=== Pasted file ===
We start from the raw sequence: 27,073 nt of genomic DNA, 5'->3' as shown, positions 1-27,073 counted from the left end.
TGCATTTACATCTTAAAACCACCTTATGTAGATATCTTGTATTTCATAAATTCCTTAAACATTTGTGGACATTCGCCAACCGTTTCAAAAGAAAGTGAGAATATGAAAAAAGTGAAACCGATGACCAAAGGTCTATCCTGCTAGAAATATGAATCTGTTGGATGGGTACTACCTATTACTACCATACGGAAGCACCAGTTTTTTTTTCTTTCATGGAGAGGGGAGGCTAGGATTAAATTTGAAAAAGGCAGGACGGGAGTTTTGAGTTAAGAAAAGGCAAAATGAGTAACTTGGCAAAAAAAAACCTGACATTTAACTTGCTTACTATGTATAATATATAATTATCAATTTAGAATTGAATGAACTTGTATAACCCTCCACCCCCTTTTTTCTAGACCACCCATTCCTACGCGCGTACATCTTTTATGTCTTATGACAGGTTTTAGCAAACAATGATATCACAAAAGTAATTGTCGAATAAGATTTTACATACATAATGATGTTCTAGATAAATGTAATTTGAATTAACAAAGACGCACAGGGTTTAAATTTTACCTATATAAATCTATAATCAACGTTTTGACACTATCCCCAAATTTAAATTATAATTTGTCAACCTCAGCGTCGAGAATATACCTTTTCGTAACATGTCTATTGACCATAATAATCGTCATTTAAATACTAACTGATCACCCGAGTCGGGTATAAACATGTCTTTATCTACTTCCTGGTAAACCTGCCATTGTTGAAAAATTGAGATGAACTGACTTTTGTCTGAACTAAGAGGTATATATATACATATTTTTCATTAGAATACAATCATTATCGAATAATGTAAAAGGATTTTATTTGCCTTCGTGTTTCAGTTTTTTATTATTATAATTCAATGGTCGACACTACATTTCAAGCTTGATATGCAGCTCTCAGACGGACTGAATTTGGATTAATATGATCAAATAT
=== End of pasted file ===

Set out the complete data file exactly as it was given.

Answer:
We start from the raw sequence: 27,073 nt of genomic DNA, 5'->3' as shown, positions 1-27,073 counted from the left end.
TGCATTTACATCTTAAAACCACCTTATGTAGATATCTTGTATTTCATAAATTCCTTAAACATTTGTGGACATTCGCCAACCGTTTCAAAAGAAAGTGAGAATATGAAAAAAGTGAAACCGATGACCAAAGGTCTATCCTGCTAGAAATATGAATCTGTTGGATGGGTACTACCTATTACTACCATACGGAAGCACCAGTTTTTTTTTCTTTCATGGAGAGGGGAGGCTAGGATTAAATTTGAAAAAGGCAGGACGGGAGTTTTGAGTTAAGAAAAGGCAAAATGAGTAACTTGGCAAAAAAAAACCTGACATTTAACTTGCTTACTATGTATAATATATAATTATCAATTTAGAATTGAATGAACTTGTATAACCCTCCACCCCCTTTTTTCTAGACCACCCATTCCTACGCGCGTACATCTTTTATGTCTTATGACAGGTTTTAGCAAACAATGATATCACAAAAGTAATTGTCGAATAAGATTTTACATACATAATGATGTTCTAGATAAATGTAATTTGAATTAACAAAGACGCACAGGGTTTAAATTTTACCTATATAAATCTATAATCAACGTTTTGACACTATCCCCAAATTTAAATTATAATTTGTCAACCTCAGCGTCGAGAATATACCTTTTCGTAACATGTCTATTGACCATAATAATCGTCATTTAAATACTAACTGATCACCCGAGTCGGGTATAAACATGTCTTTATCTACTTCCTGGTAAACCTGCCATTGTTGAAAAATTGAGATGAACTGACTTTTGTCTGAACTAAGAGGTATATATATACATATTTTTCATTAGAATACAATCATTATCGAATAATGTAAAAGGATTTTATTTGCCTTCGTGTTTCAGTTTTTTATTATTATAATTCAATGGTCGACACTACATTTCAAGCTTGATATGCAGCTCTCAGACGGACTGAATTTGGATTAATATGATCAAATAT